CASE STUDY

UNDERSTANDING MUSEUM SOFT POWER

The Museum Soft Power map, an online tool that maps and assesses the ACMI’s “attraction power” in Melbourne and around the globe.

Outline of the research

Museums are rapidly transforming from cultural heritage institutions into key actors of the creative economy and new centres of soft power: the ability to influence behavior through persuasion rather than coercion. Though museums have strong economic and social impacts in their home cities and towns, there is no clear understanding yet of how to define or measure this power. There is also a growing need to understand how to assess these broader social and economic impacts, to better inform their part in ongoing urban development.

To address these questions, Dr Natalia Grincheva, a Research Fellow of the Research Unit in Public Cultures at the University of Melbourne, collaborated with the Australian Centre for the Moving Image (ACMI) to develop the Museum Soft Power map, an online tool that maps and assesses the ACMI’s “attraction power” in Melbourne and abroad. The Museum Soft Power Map offers multilayered exploration of ACMI’s cultural resources, to reveal socio-demographic, cultural and economic factors that affect its capacity to attract larger visitation and revenue from different locations around the world.

One of the key layers of the multilayered soft power mapping system is the Melbourne Engagement Power Layer. This layer allows exploration of ACMI’s attraction power to local audiences in Melbourne. It draws on ticket sales data provided by ACMI over 6 years (including residential locations of visitors) together with ABS Census data, to create profiles of the local communities of ACMI visitors. These data include socio-demographic and immigration statistics, cultural, linguistic and religious diversity data, family and household information, professional affiliations and income data. This creates a rich understanding of the patronage of the museum and can reveal more about the Museum soft power in a local context.

Soft Power Map – Melbourne Engagement Layer depicting levels of museum patronage and non-employment.

During this research, AURIN was found to be a truly unique and valuable platform. Australia was the only country that provided the kind of research support that this project relied on. Without AURIN, the depth and comprehension of the Melbourne Engagement Power Layer and the insight it reveals would not have been possible.

– Dr Natalia Grincheva

How AURIN was used

AURIN provided substantial support for the development of the project, especially in relation to the Melbourne Engagement Power Layer of the museum soft power mapping system. ACMI has an established presence in 16 cities across 5 continents through its international programming and collaborative projects.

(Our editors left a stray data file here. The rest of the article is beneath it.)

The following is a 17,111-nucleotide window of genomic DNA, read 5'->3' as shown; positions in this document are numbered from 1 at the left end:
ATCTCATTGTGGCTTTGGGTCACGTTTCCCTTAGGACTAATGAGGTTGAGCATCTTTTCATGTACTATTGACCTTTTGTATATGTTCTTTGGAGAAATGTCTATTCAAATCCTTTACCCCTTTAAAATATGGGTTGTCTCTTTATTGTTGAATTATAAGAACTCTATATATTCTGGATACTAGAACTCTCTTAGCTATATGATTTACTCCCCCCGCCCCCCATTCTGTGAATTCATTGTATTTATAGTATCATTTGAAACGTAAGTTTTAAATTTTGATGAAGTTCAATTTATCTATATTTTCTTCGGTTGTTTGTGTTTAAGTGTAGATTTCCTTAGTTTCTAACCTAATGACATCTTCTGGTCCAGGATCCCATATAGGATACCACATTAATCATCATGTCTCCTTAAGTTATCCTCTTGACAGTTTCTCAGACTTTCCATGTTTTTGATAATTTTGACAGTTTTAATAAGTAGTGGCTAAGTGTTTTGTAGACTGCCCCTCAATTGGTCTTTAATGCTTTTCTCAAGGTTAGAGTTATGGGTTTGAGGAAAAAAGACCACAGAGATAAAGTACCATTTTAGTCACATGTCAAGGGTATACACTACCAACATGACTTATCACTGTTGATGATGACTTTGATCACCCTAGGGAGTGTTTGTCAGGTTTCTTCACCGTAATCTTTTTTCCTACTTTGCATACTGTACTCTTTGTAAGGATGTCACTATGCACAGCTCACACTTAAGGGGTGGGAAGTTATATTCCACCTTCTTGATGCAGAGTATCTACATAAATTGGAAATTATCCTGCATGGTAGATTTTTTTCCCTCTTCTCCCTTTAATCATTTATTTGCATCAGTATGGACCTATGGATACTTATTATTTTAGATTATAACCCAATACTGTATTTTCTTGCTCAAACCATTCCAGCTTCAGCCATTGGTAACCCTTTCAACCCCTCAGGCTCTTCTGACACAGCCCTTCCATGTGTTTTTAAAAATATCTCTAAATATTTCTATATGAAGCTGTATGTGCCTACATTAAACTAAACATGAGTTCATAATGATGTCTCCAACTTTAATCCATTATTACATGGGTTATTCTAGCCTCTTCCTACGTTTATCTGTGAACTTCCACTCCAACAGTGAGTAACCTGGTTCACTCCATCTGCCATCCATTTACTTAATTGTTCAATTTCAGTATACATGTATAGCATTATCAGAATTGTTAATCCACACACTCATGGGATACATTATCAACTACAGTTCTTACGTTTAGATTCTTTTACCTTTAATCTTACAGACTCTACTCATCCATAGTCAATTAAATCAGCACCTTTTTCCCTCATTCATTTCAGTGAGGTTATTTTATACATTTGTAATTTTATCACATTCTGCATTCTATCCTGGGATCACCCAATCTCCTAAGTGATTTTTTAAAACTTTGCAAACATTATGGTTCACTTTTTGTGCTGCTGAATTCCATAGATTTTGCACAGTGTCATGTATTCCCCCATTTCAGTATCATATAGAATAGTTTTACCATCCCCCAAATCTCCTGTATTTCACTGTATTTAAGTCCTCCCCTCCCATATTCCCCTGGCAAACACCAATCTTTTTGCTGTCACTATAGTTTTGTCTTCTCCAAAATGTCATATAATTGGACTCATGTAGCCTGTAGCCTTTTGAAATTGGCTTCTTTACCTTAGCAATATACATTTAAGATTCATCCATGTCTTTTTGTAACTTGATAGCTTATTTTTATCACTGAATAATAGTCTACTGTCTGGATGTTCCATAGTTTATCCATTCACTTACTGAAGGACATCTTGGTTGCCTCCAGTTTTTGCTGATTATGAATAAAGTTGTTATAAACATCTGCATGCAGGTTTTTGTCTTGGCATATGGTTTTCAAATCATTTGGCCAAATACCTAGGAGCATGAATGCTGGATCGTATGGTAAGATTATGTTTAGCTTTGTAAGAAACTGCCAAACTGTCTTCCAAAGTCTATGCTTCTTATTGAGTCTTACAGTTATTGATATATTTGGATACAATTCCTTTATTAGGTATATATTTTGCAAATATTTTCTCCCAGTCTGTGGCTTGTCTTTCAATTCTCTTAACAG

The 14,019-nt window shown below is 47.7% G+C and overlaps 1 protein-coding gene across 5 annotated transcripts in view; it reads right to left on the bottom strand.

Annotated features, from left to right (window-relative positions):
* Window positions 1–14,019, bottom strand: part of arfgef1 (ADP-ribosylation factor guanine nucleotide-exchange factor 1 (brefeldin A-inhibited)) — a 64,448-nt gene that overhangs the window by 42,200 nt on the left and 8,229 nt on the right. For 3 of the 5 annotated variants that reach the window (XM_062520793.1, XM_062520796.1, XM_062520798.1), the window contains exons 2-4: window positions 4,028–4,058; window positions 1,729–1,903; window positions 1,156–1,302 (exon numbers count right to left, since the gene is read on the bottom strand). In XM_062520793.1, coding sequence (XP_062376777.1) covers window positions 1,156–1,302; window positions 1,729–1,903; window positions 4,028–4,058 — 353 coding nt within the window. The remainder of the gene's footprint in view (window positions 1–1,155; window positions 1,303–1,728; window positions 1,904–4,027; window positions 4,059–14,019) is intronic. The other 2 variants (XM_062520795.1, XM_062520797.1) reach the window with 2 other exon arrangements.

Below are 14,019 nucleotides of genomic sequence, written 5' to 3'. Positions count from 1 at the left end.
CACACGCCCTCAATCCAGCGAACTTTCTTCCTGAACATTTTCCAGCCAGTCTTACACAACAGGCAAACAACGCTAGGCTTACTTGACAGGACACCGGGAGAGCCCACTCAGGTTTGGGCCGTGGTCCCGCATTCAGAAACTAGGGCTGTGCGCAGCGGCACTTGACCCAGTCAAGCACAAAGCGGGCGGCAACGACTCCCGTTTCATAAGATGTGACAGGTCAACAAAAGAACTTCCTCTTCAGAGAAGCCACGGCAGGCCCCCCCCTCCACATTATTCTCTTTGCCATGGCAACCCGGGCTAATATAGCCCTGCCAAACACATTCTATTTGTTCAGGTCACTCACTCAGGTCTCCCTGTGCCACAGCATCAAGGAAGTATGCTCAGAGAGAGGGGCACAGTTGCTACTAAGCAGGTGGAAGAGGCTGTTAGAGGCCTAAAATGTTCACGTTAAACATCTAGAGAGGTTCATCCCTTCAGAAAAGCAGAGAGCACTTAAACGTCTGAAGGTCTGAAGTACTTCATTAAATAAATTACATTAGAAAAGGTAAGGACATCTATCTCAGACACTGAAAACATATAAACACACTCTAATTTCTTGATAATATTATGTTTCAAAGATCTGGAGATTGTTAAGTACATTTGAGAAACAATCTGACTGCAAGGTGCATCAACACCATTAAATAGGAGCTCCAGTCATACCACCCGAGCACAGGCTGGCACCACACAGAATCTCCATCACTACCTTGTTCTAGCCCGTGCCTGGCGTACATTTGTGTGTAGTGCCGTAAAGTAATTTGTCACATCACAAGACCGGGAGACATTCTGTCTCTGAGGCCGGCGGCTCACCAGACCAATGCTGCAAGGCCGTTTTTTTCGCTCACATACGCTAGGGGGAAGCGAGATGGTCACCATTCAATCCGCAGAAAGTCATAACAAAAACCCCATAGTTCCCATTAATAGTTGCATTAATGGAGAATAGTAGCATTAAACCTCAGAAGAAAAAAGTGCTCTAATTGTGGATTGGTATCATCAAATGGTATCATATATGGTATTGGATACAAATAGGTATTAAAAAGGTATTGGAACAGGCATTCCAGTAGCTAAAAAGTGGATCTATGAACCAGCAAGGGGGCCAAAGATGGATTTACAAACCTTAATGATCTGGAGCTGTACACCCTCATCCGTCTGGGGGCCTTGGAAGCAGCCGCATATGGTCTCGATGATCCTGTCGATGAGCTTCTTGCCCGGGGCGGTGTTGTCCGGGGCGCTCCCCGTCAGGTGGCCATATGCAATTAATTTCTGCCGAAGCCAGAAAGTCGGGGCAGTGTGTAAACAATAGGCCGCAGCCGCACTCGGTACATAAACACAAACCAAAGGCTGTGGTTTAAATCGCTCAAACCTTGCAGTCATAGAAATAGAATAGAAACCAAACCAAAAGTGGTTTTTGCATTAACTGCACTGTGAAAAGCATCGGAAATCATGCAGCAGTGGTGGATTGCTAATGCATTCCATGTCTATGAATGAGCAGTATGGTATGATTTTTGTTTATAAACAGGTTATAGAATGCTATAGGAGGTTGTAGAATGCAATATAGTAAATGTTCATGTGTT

The data collection and aggregation stage of the research proved to be the most challenging in terms of collecting reliable and consistent census data from these different countries. AURINs data preparation and interoperability standards allows Australian Bureau of Statistics census data to comprehensively integrate in the development of this research.

Support and advice from AURIN on the intricacies of statistical geographic hierarchies, naming conventions and how to work with data across different disciplines allowed the researcher to organise and understand their data better.  The result was the ability to accurately map where ACMI visitors live and link this information to other demographic data.  This gives a richer understanding of not only where visitors are from but also who they are.

Soft Power Map – Melbourne Engagement Layer depicting levels of museum patronage and engagement power.

Impact of Research

This research makes a significant contribution to the study of contemporary museums and facilitates a more contextual exploration of their impacts that can supply further data for a more complex city-wide cultural research and planning.

The project also pushed boundaries in the emerging field of digital humanities. The project received the 2018 Digital Humanities Australasia Award, 2018 Award of the International Alliance of Digital Humanities Organizations and 2017 Museum Computer Network Scholar Award, granted for developing innovative solutions to enhance museum transparency and strengthen proactive management in global museum public relations.

Evaluations with museum professionals through the web application launch in Melbourne, New York and online indicated that the project had a strong impact upon targeted audiencesThey found that the Melbourne Engagement Power Layer and its application to track, assess and explore local museum audiences generated important new knowledge that will enhance the work of museums in the future.  Intelligence on a museums soft power, discovered through the access to data and tools.

ACMI officials indicated that the digital mapping system is a useful strategic development tool that will likely have strong cultural and economic impact on their work, on both local and international levels. Specifically, the application will be used to develop programming and audiences in Melbourne as well as to plan international touring exhibitions and identify targeted audiences across different countries.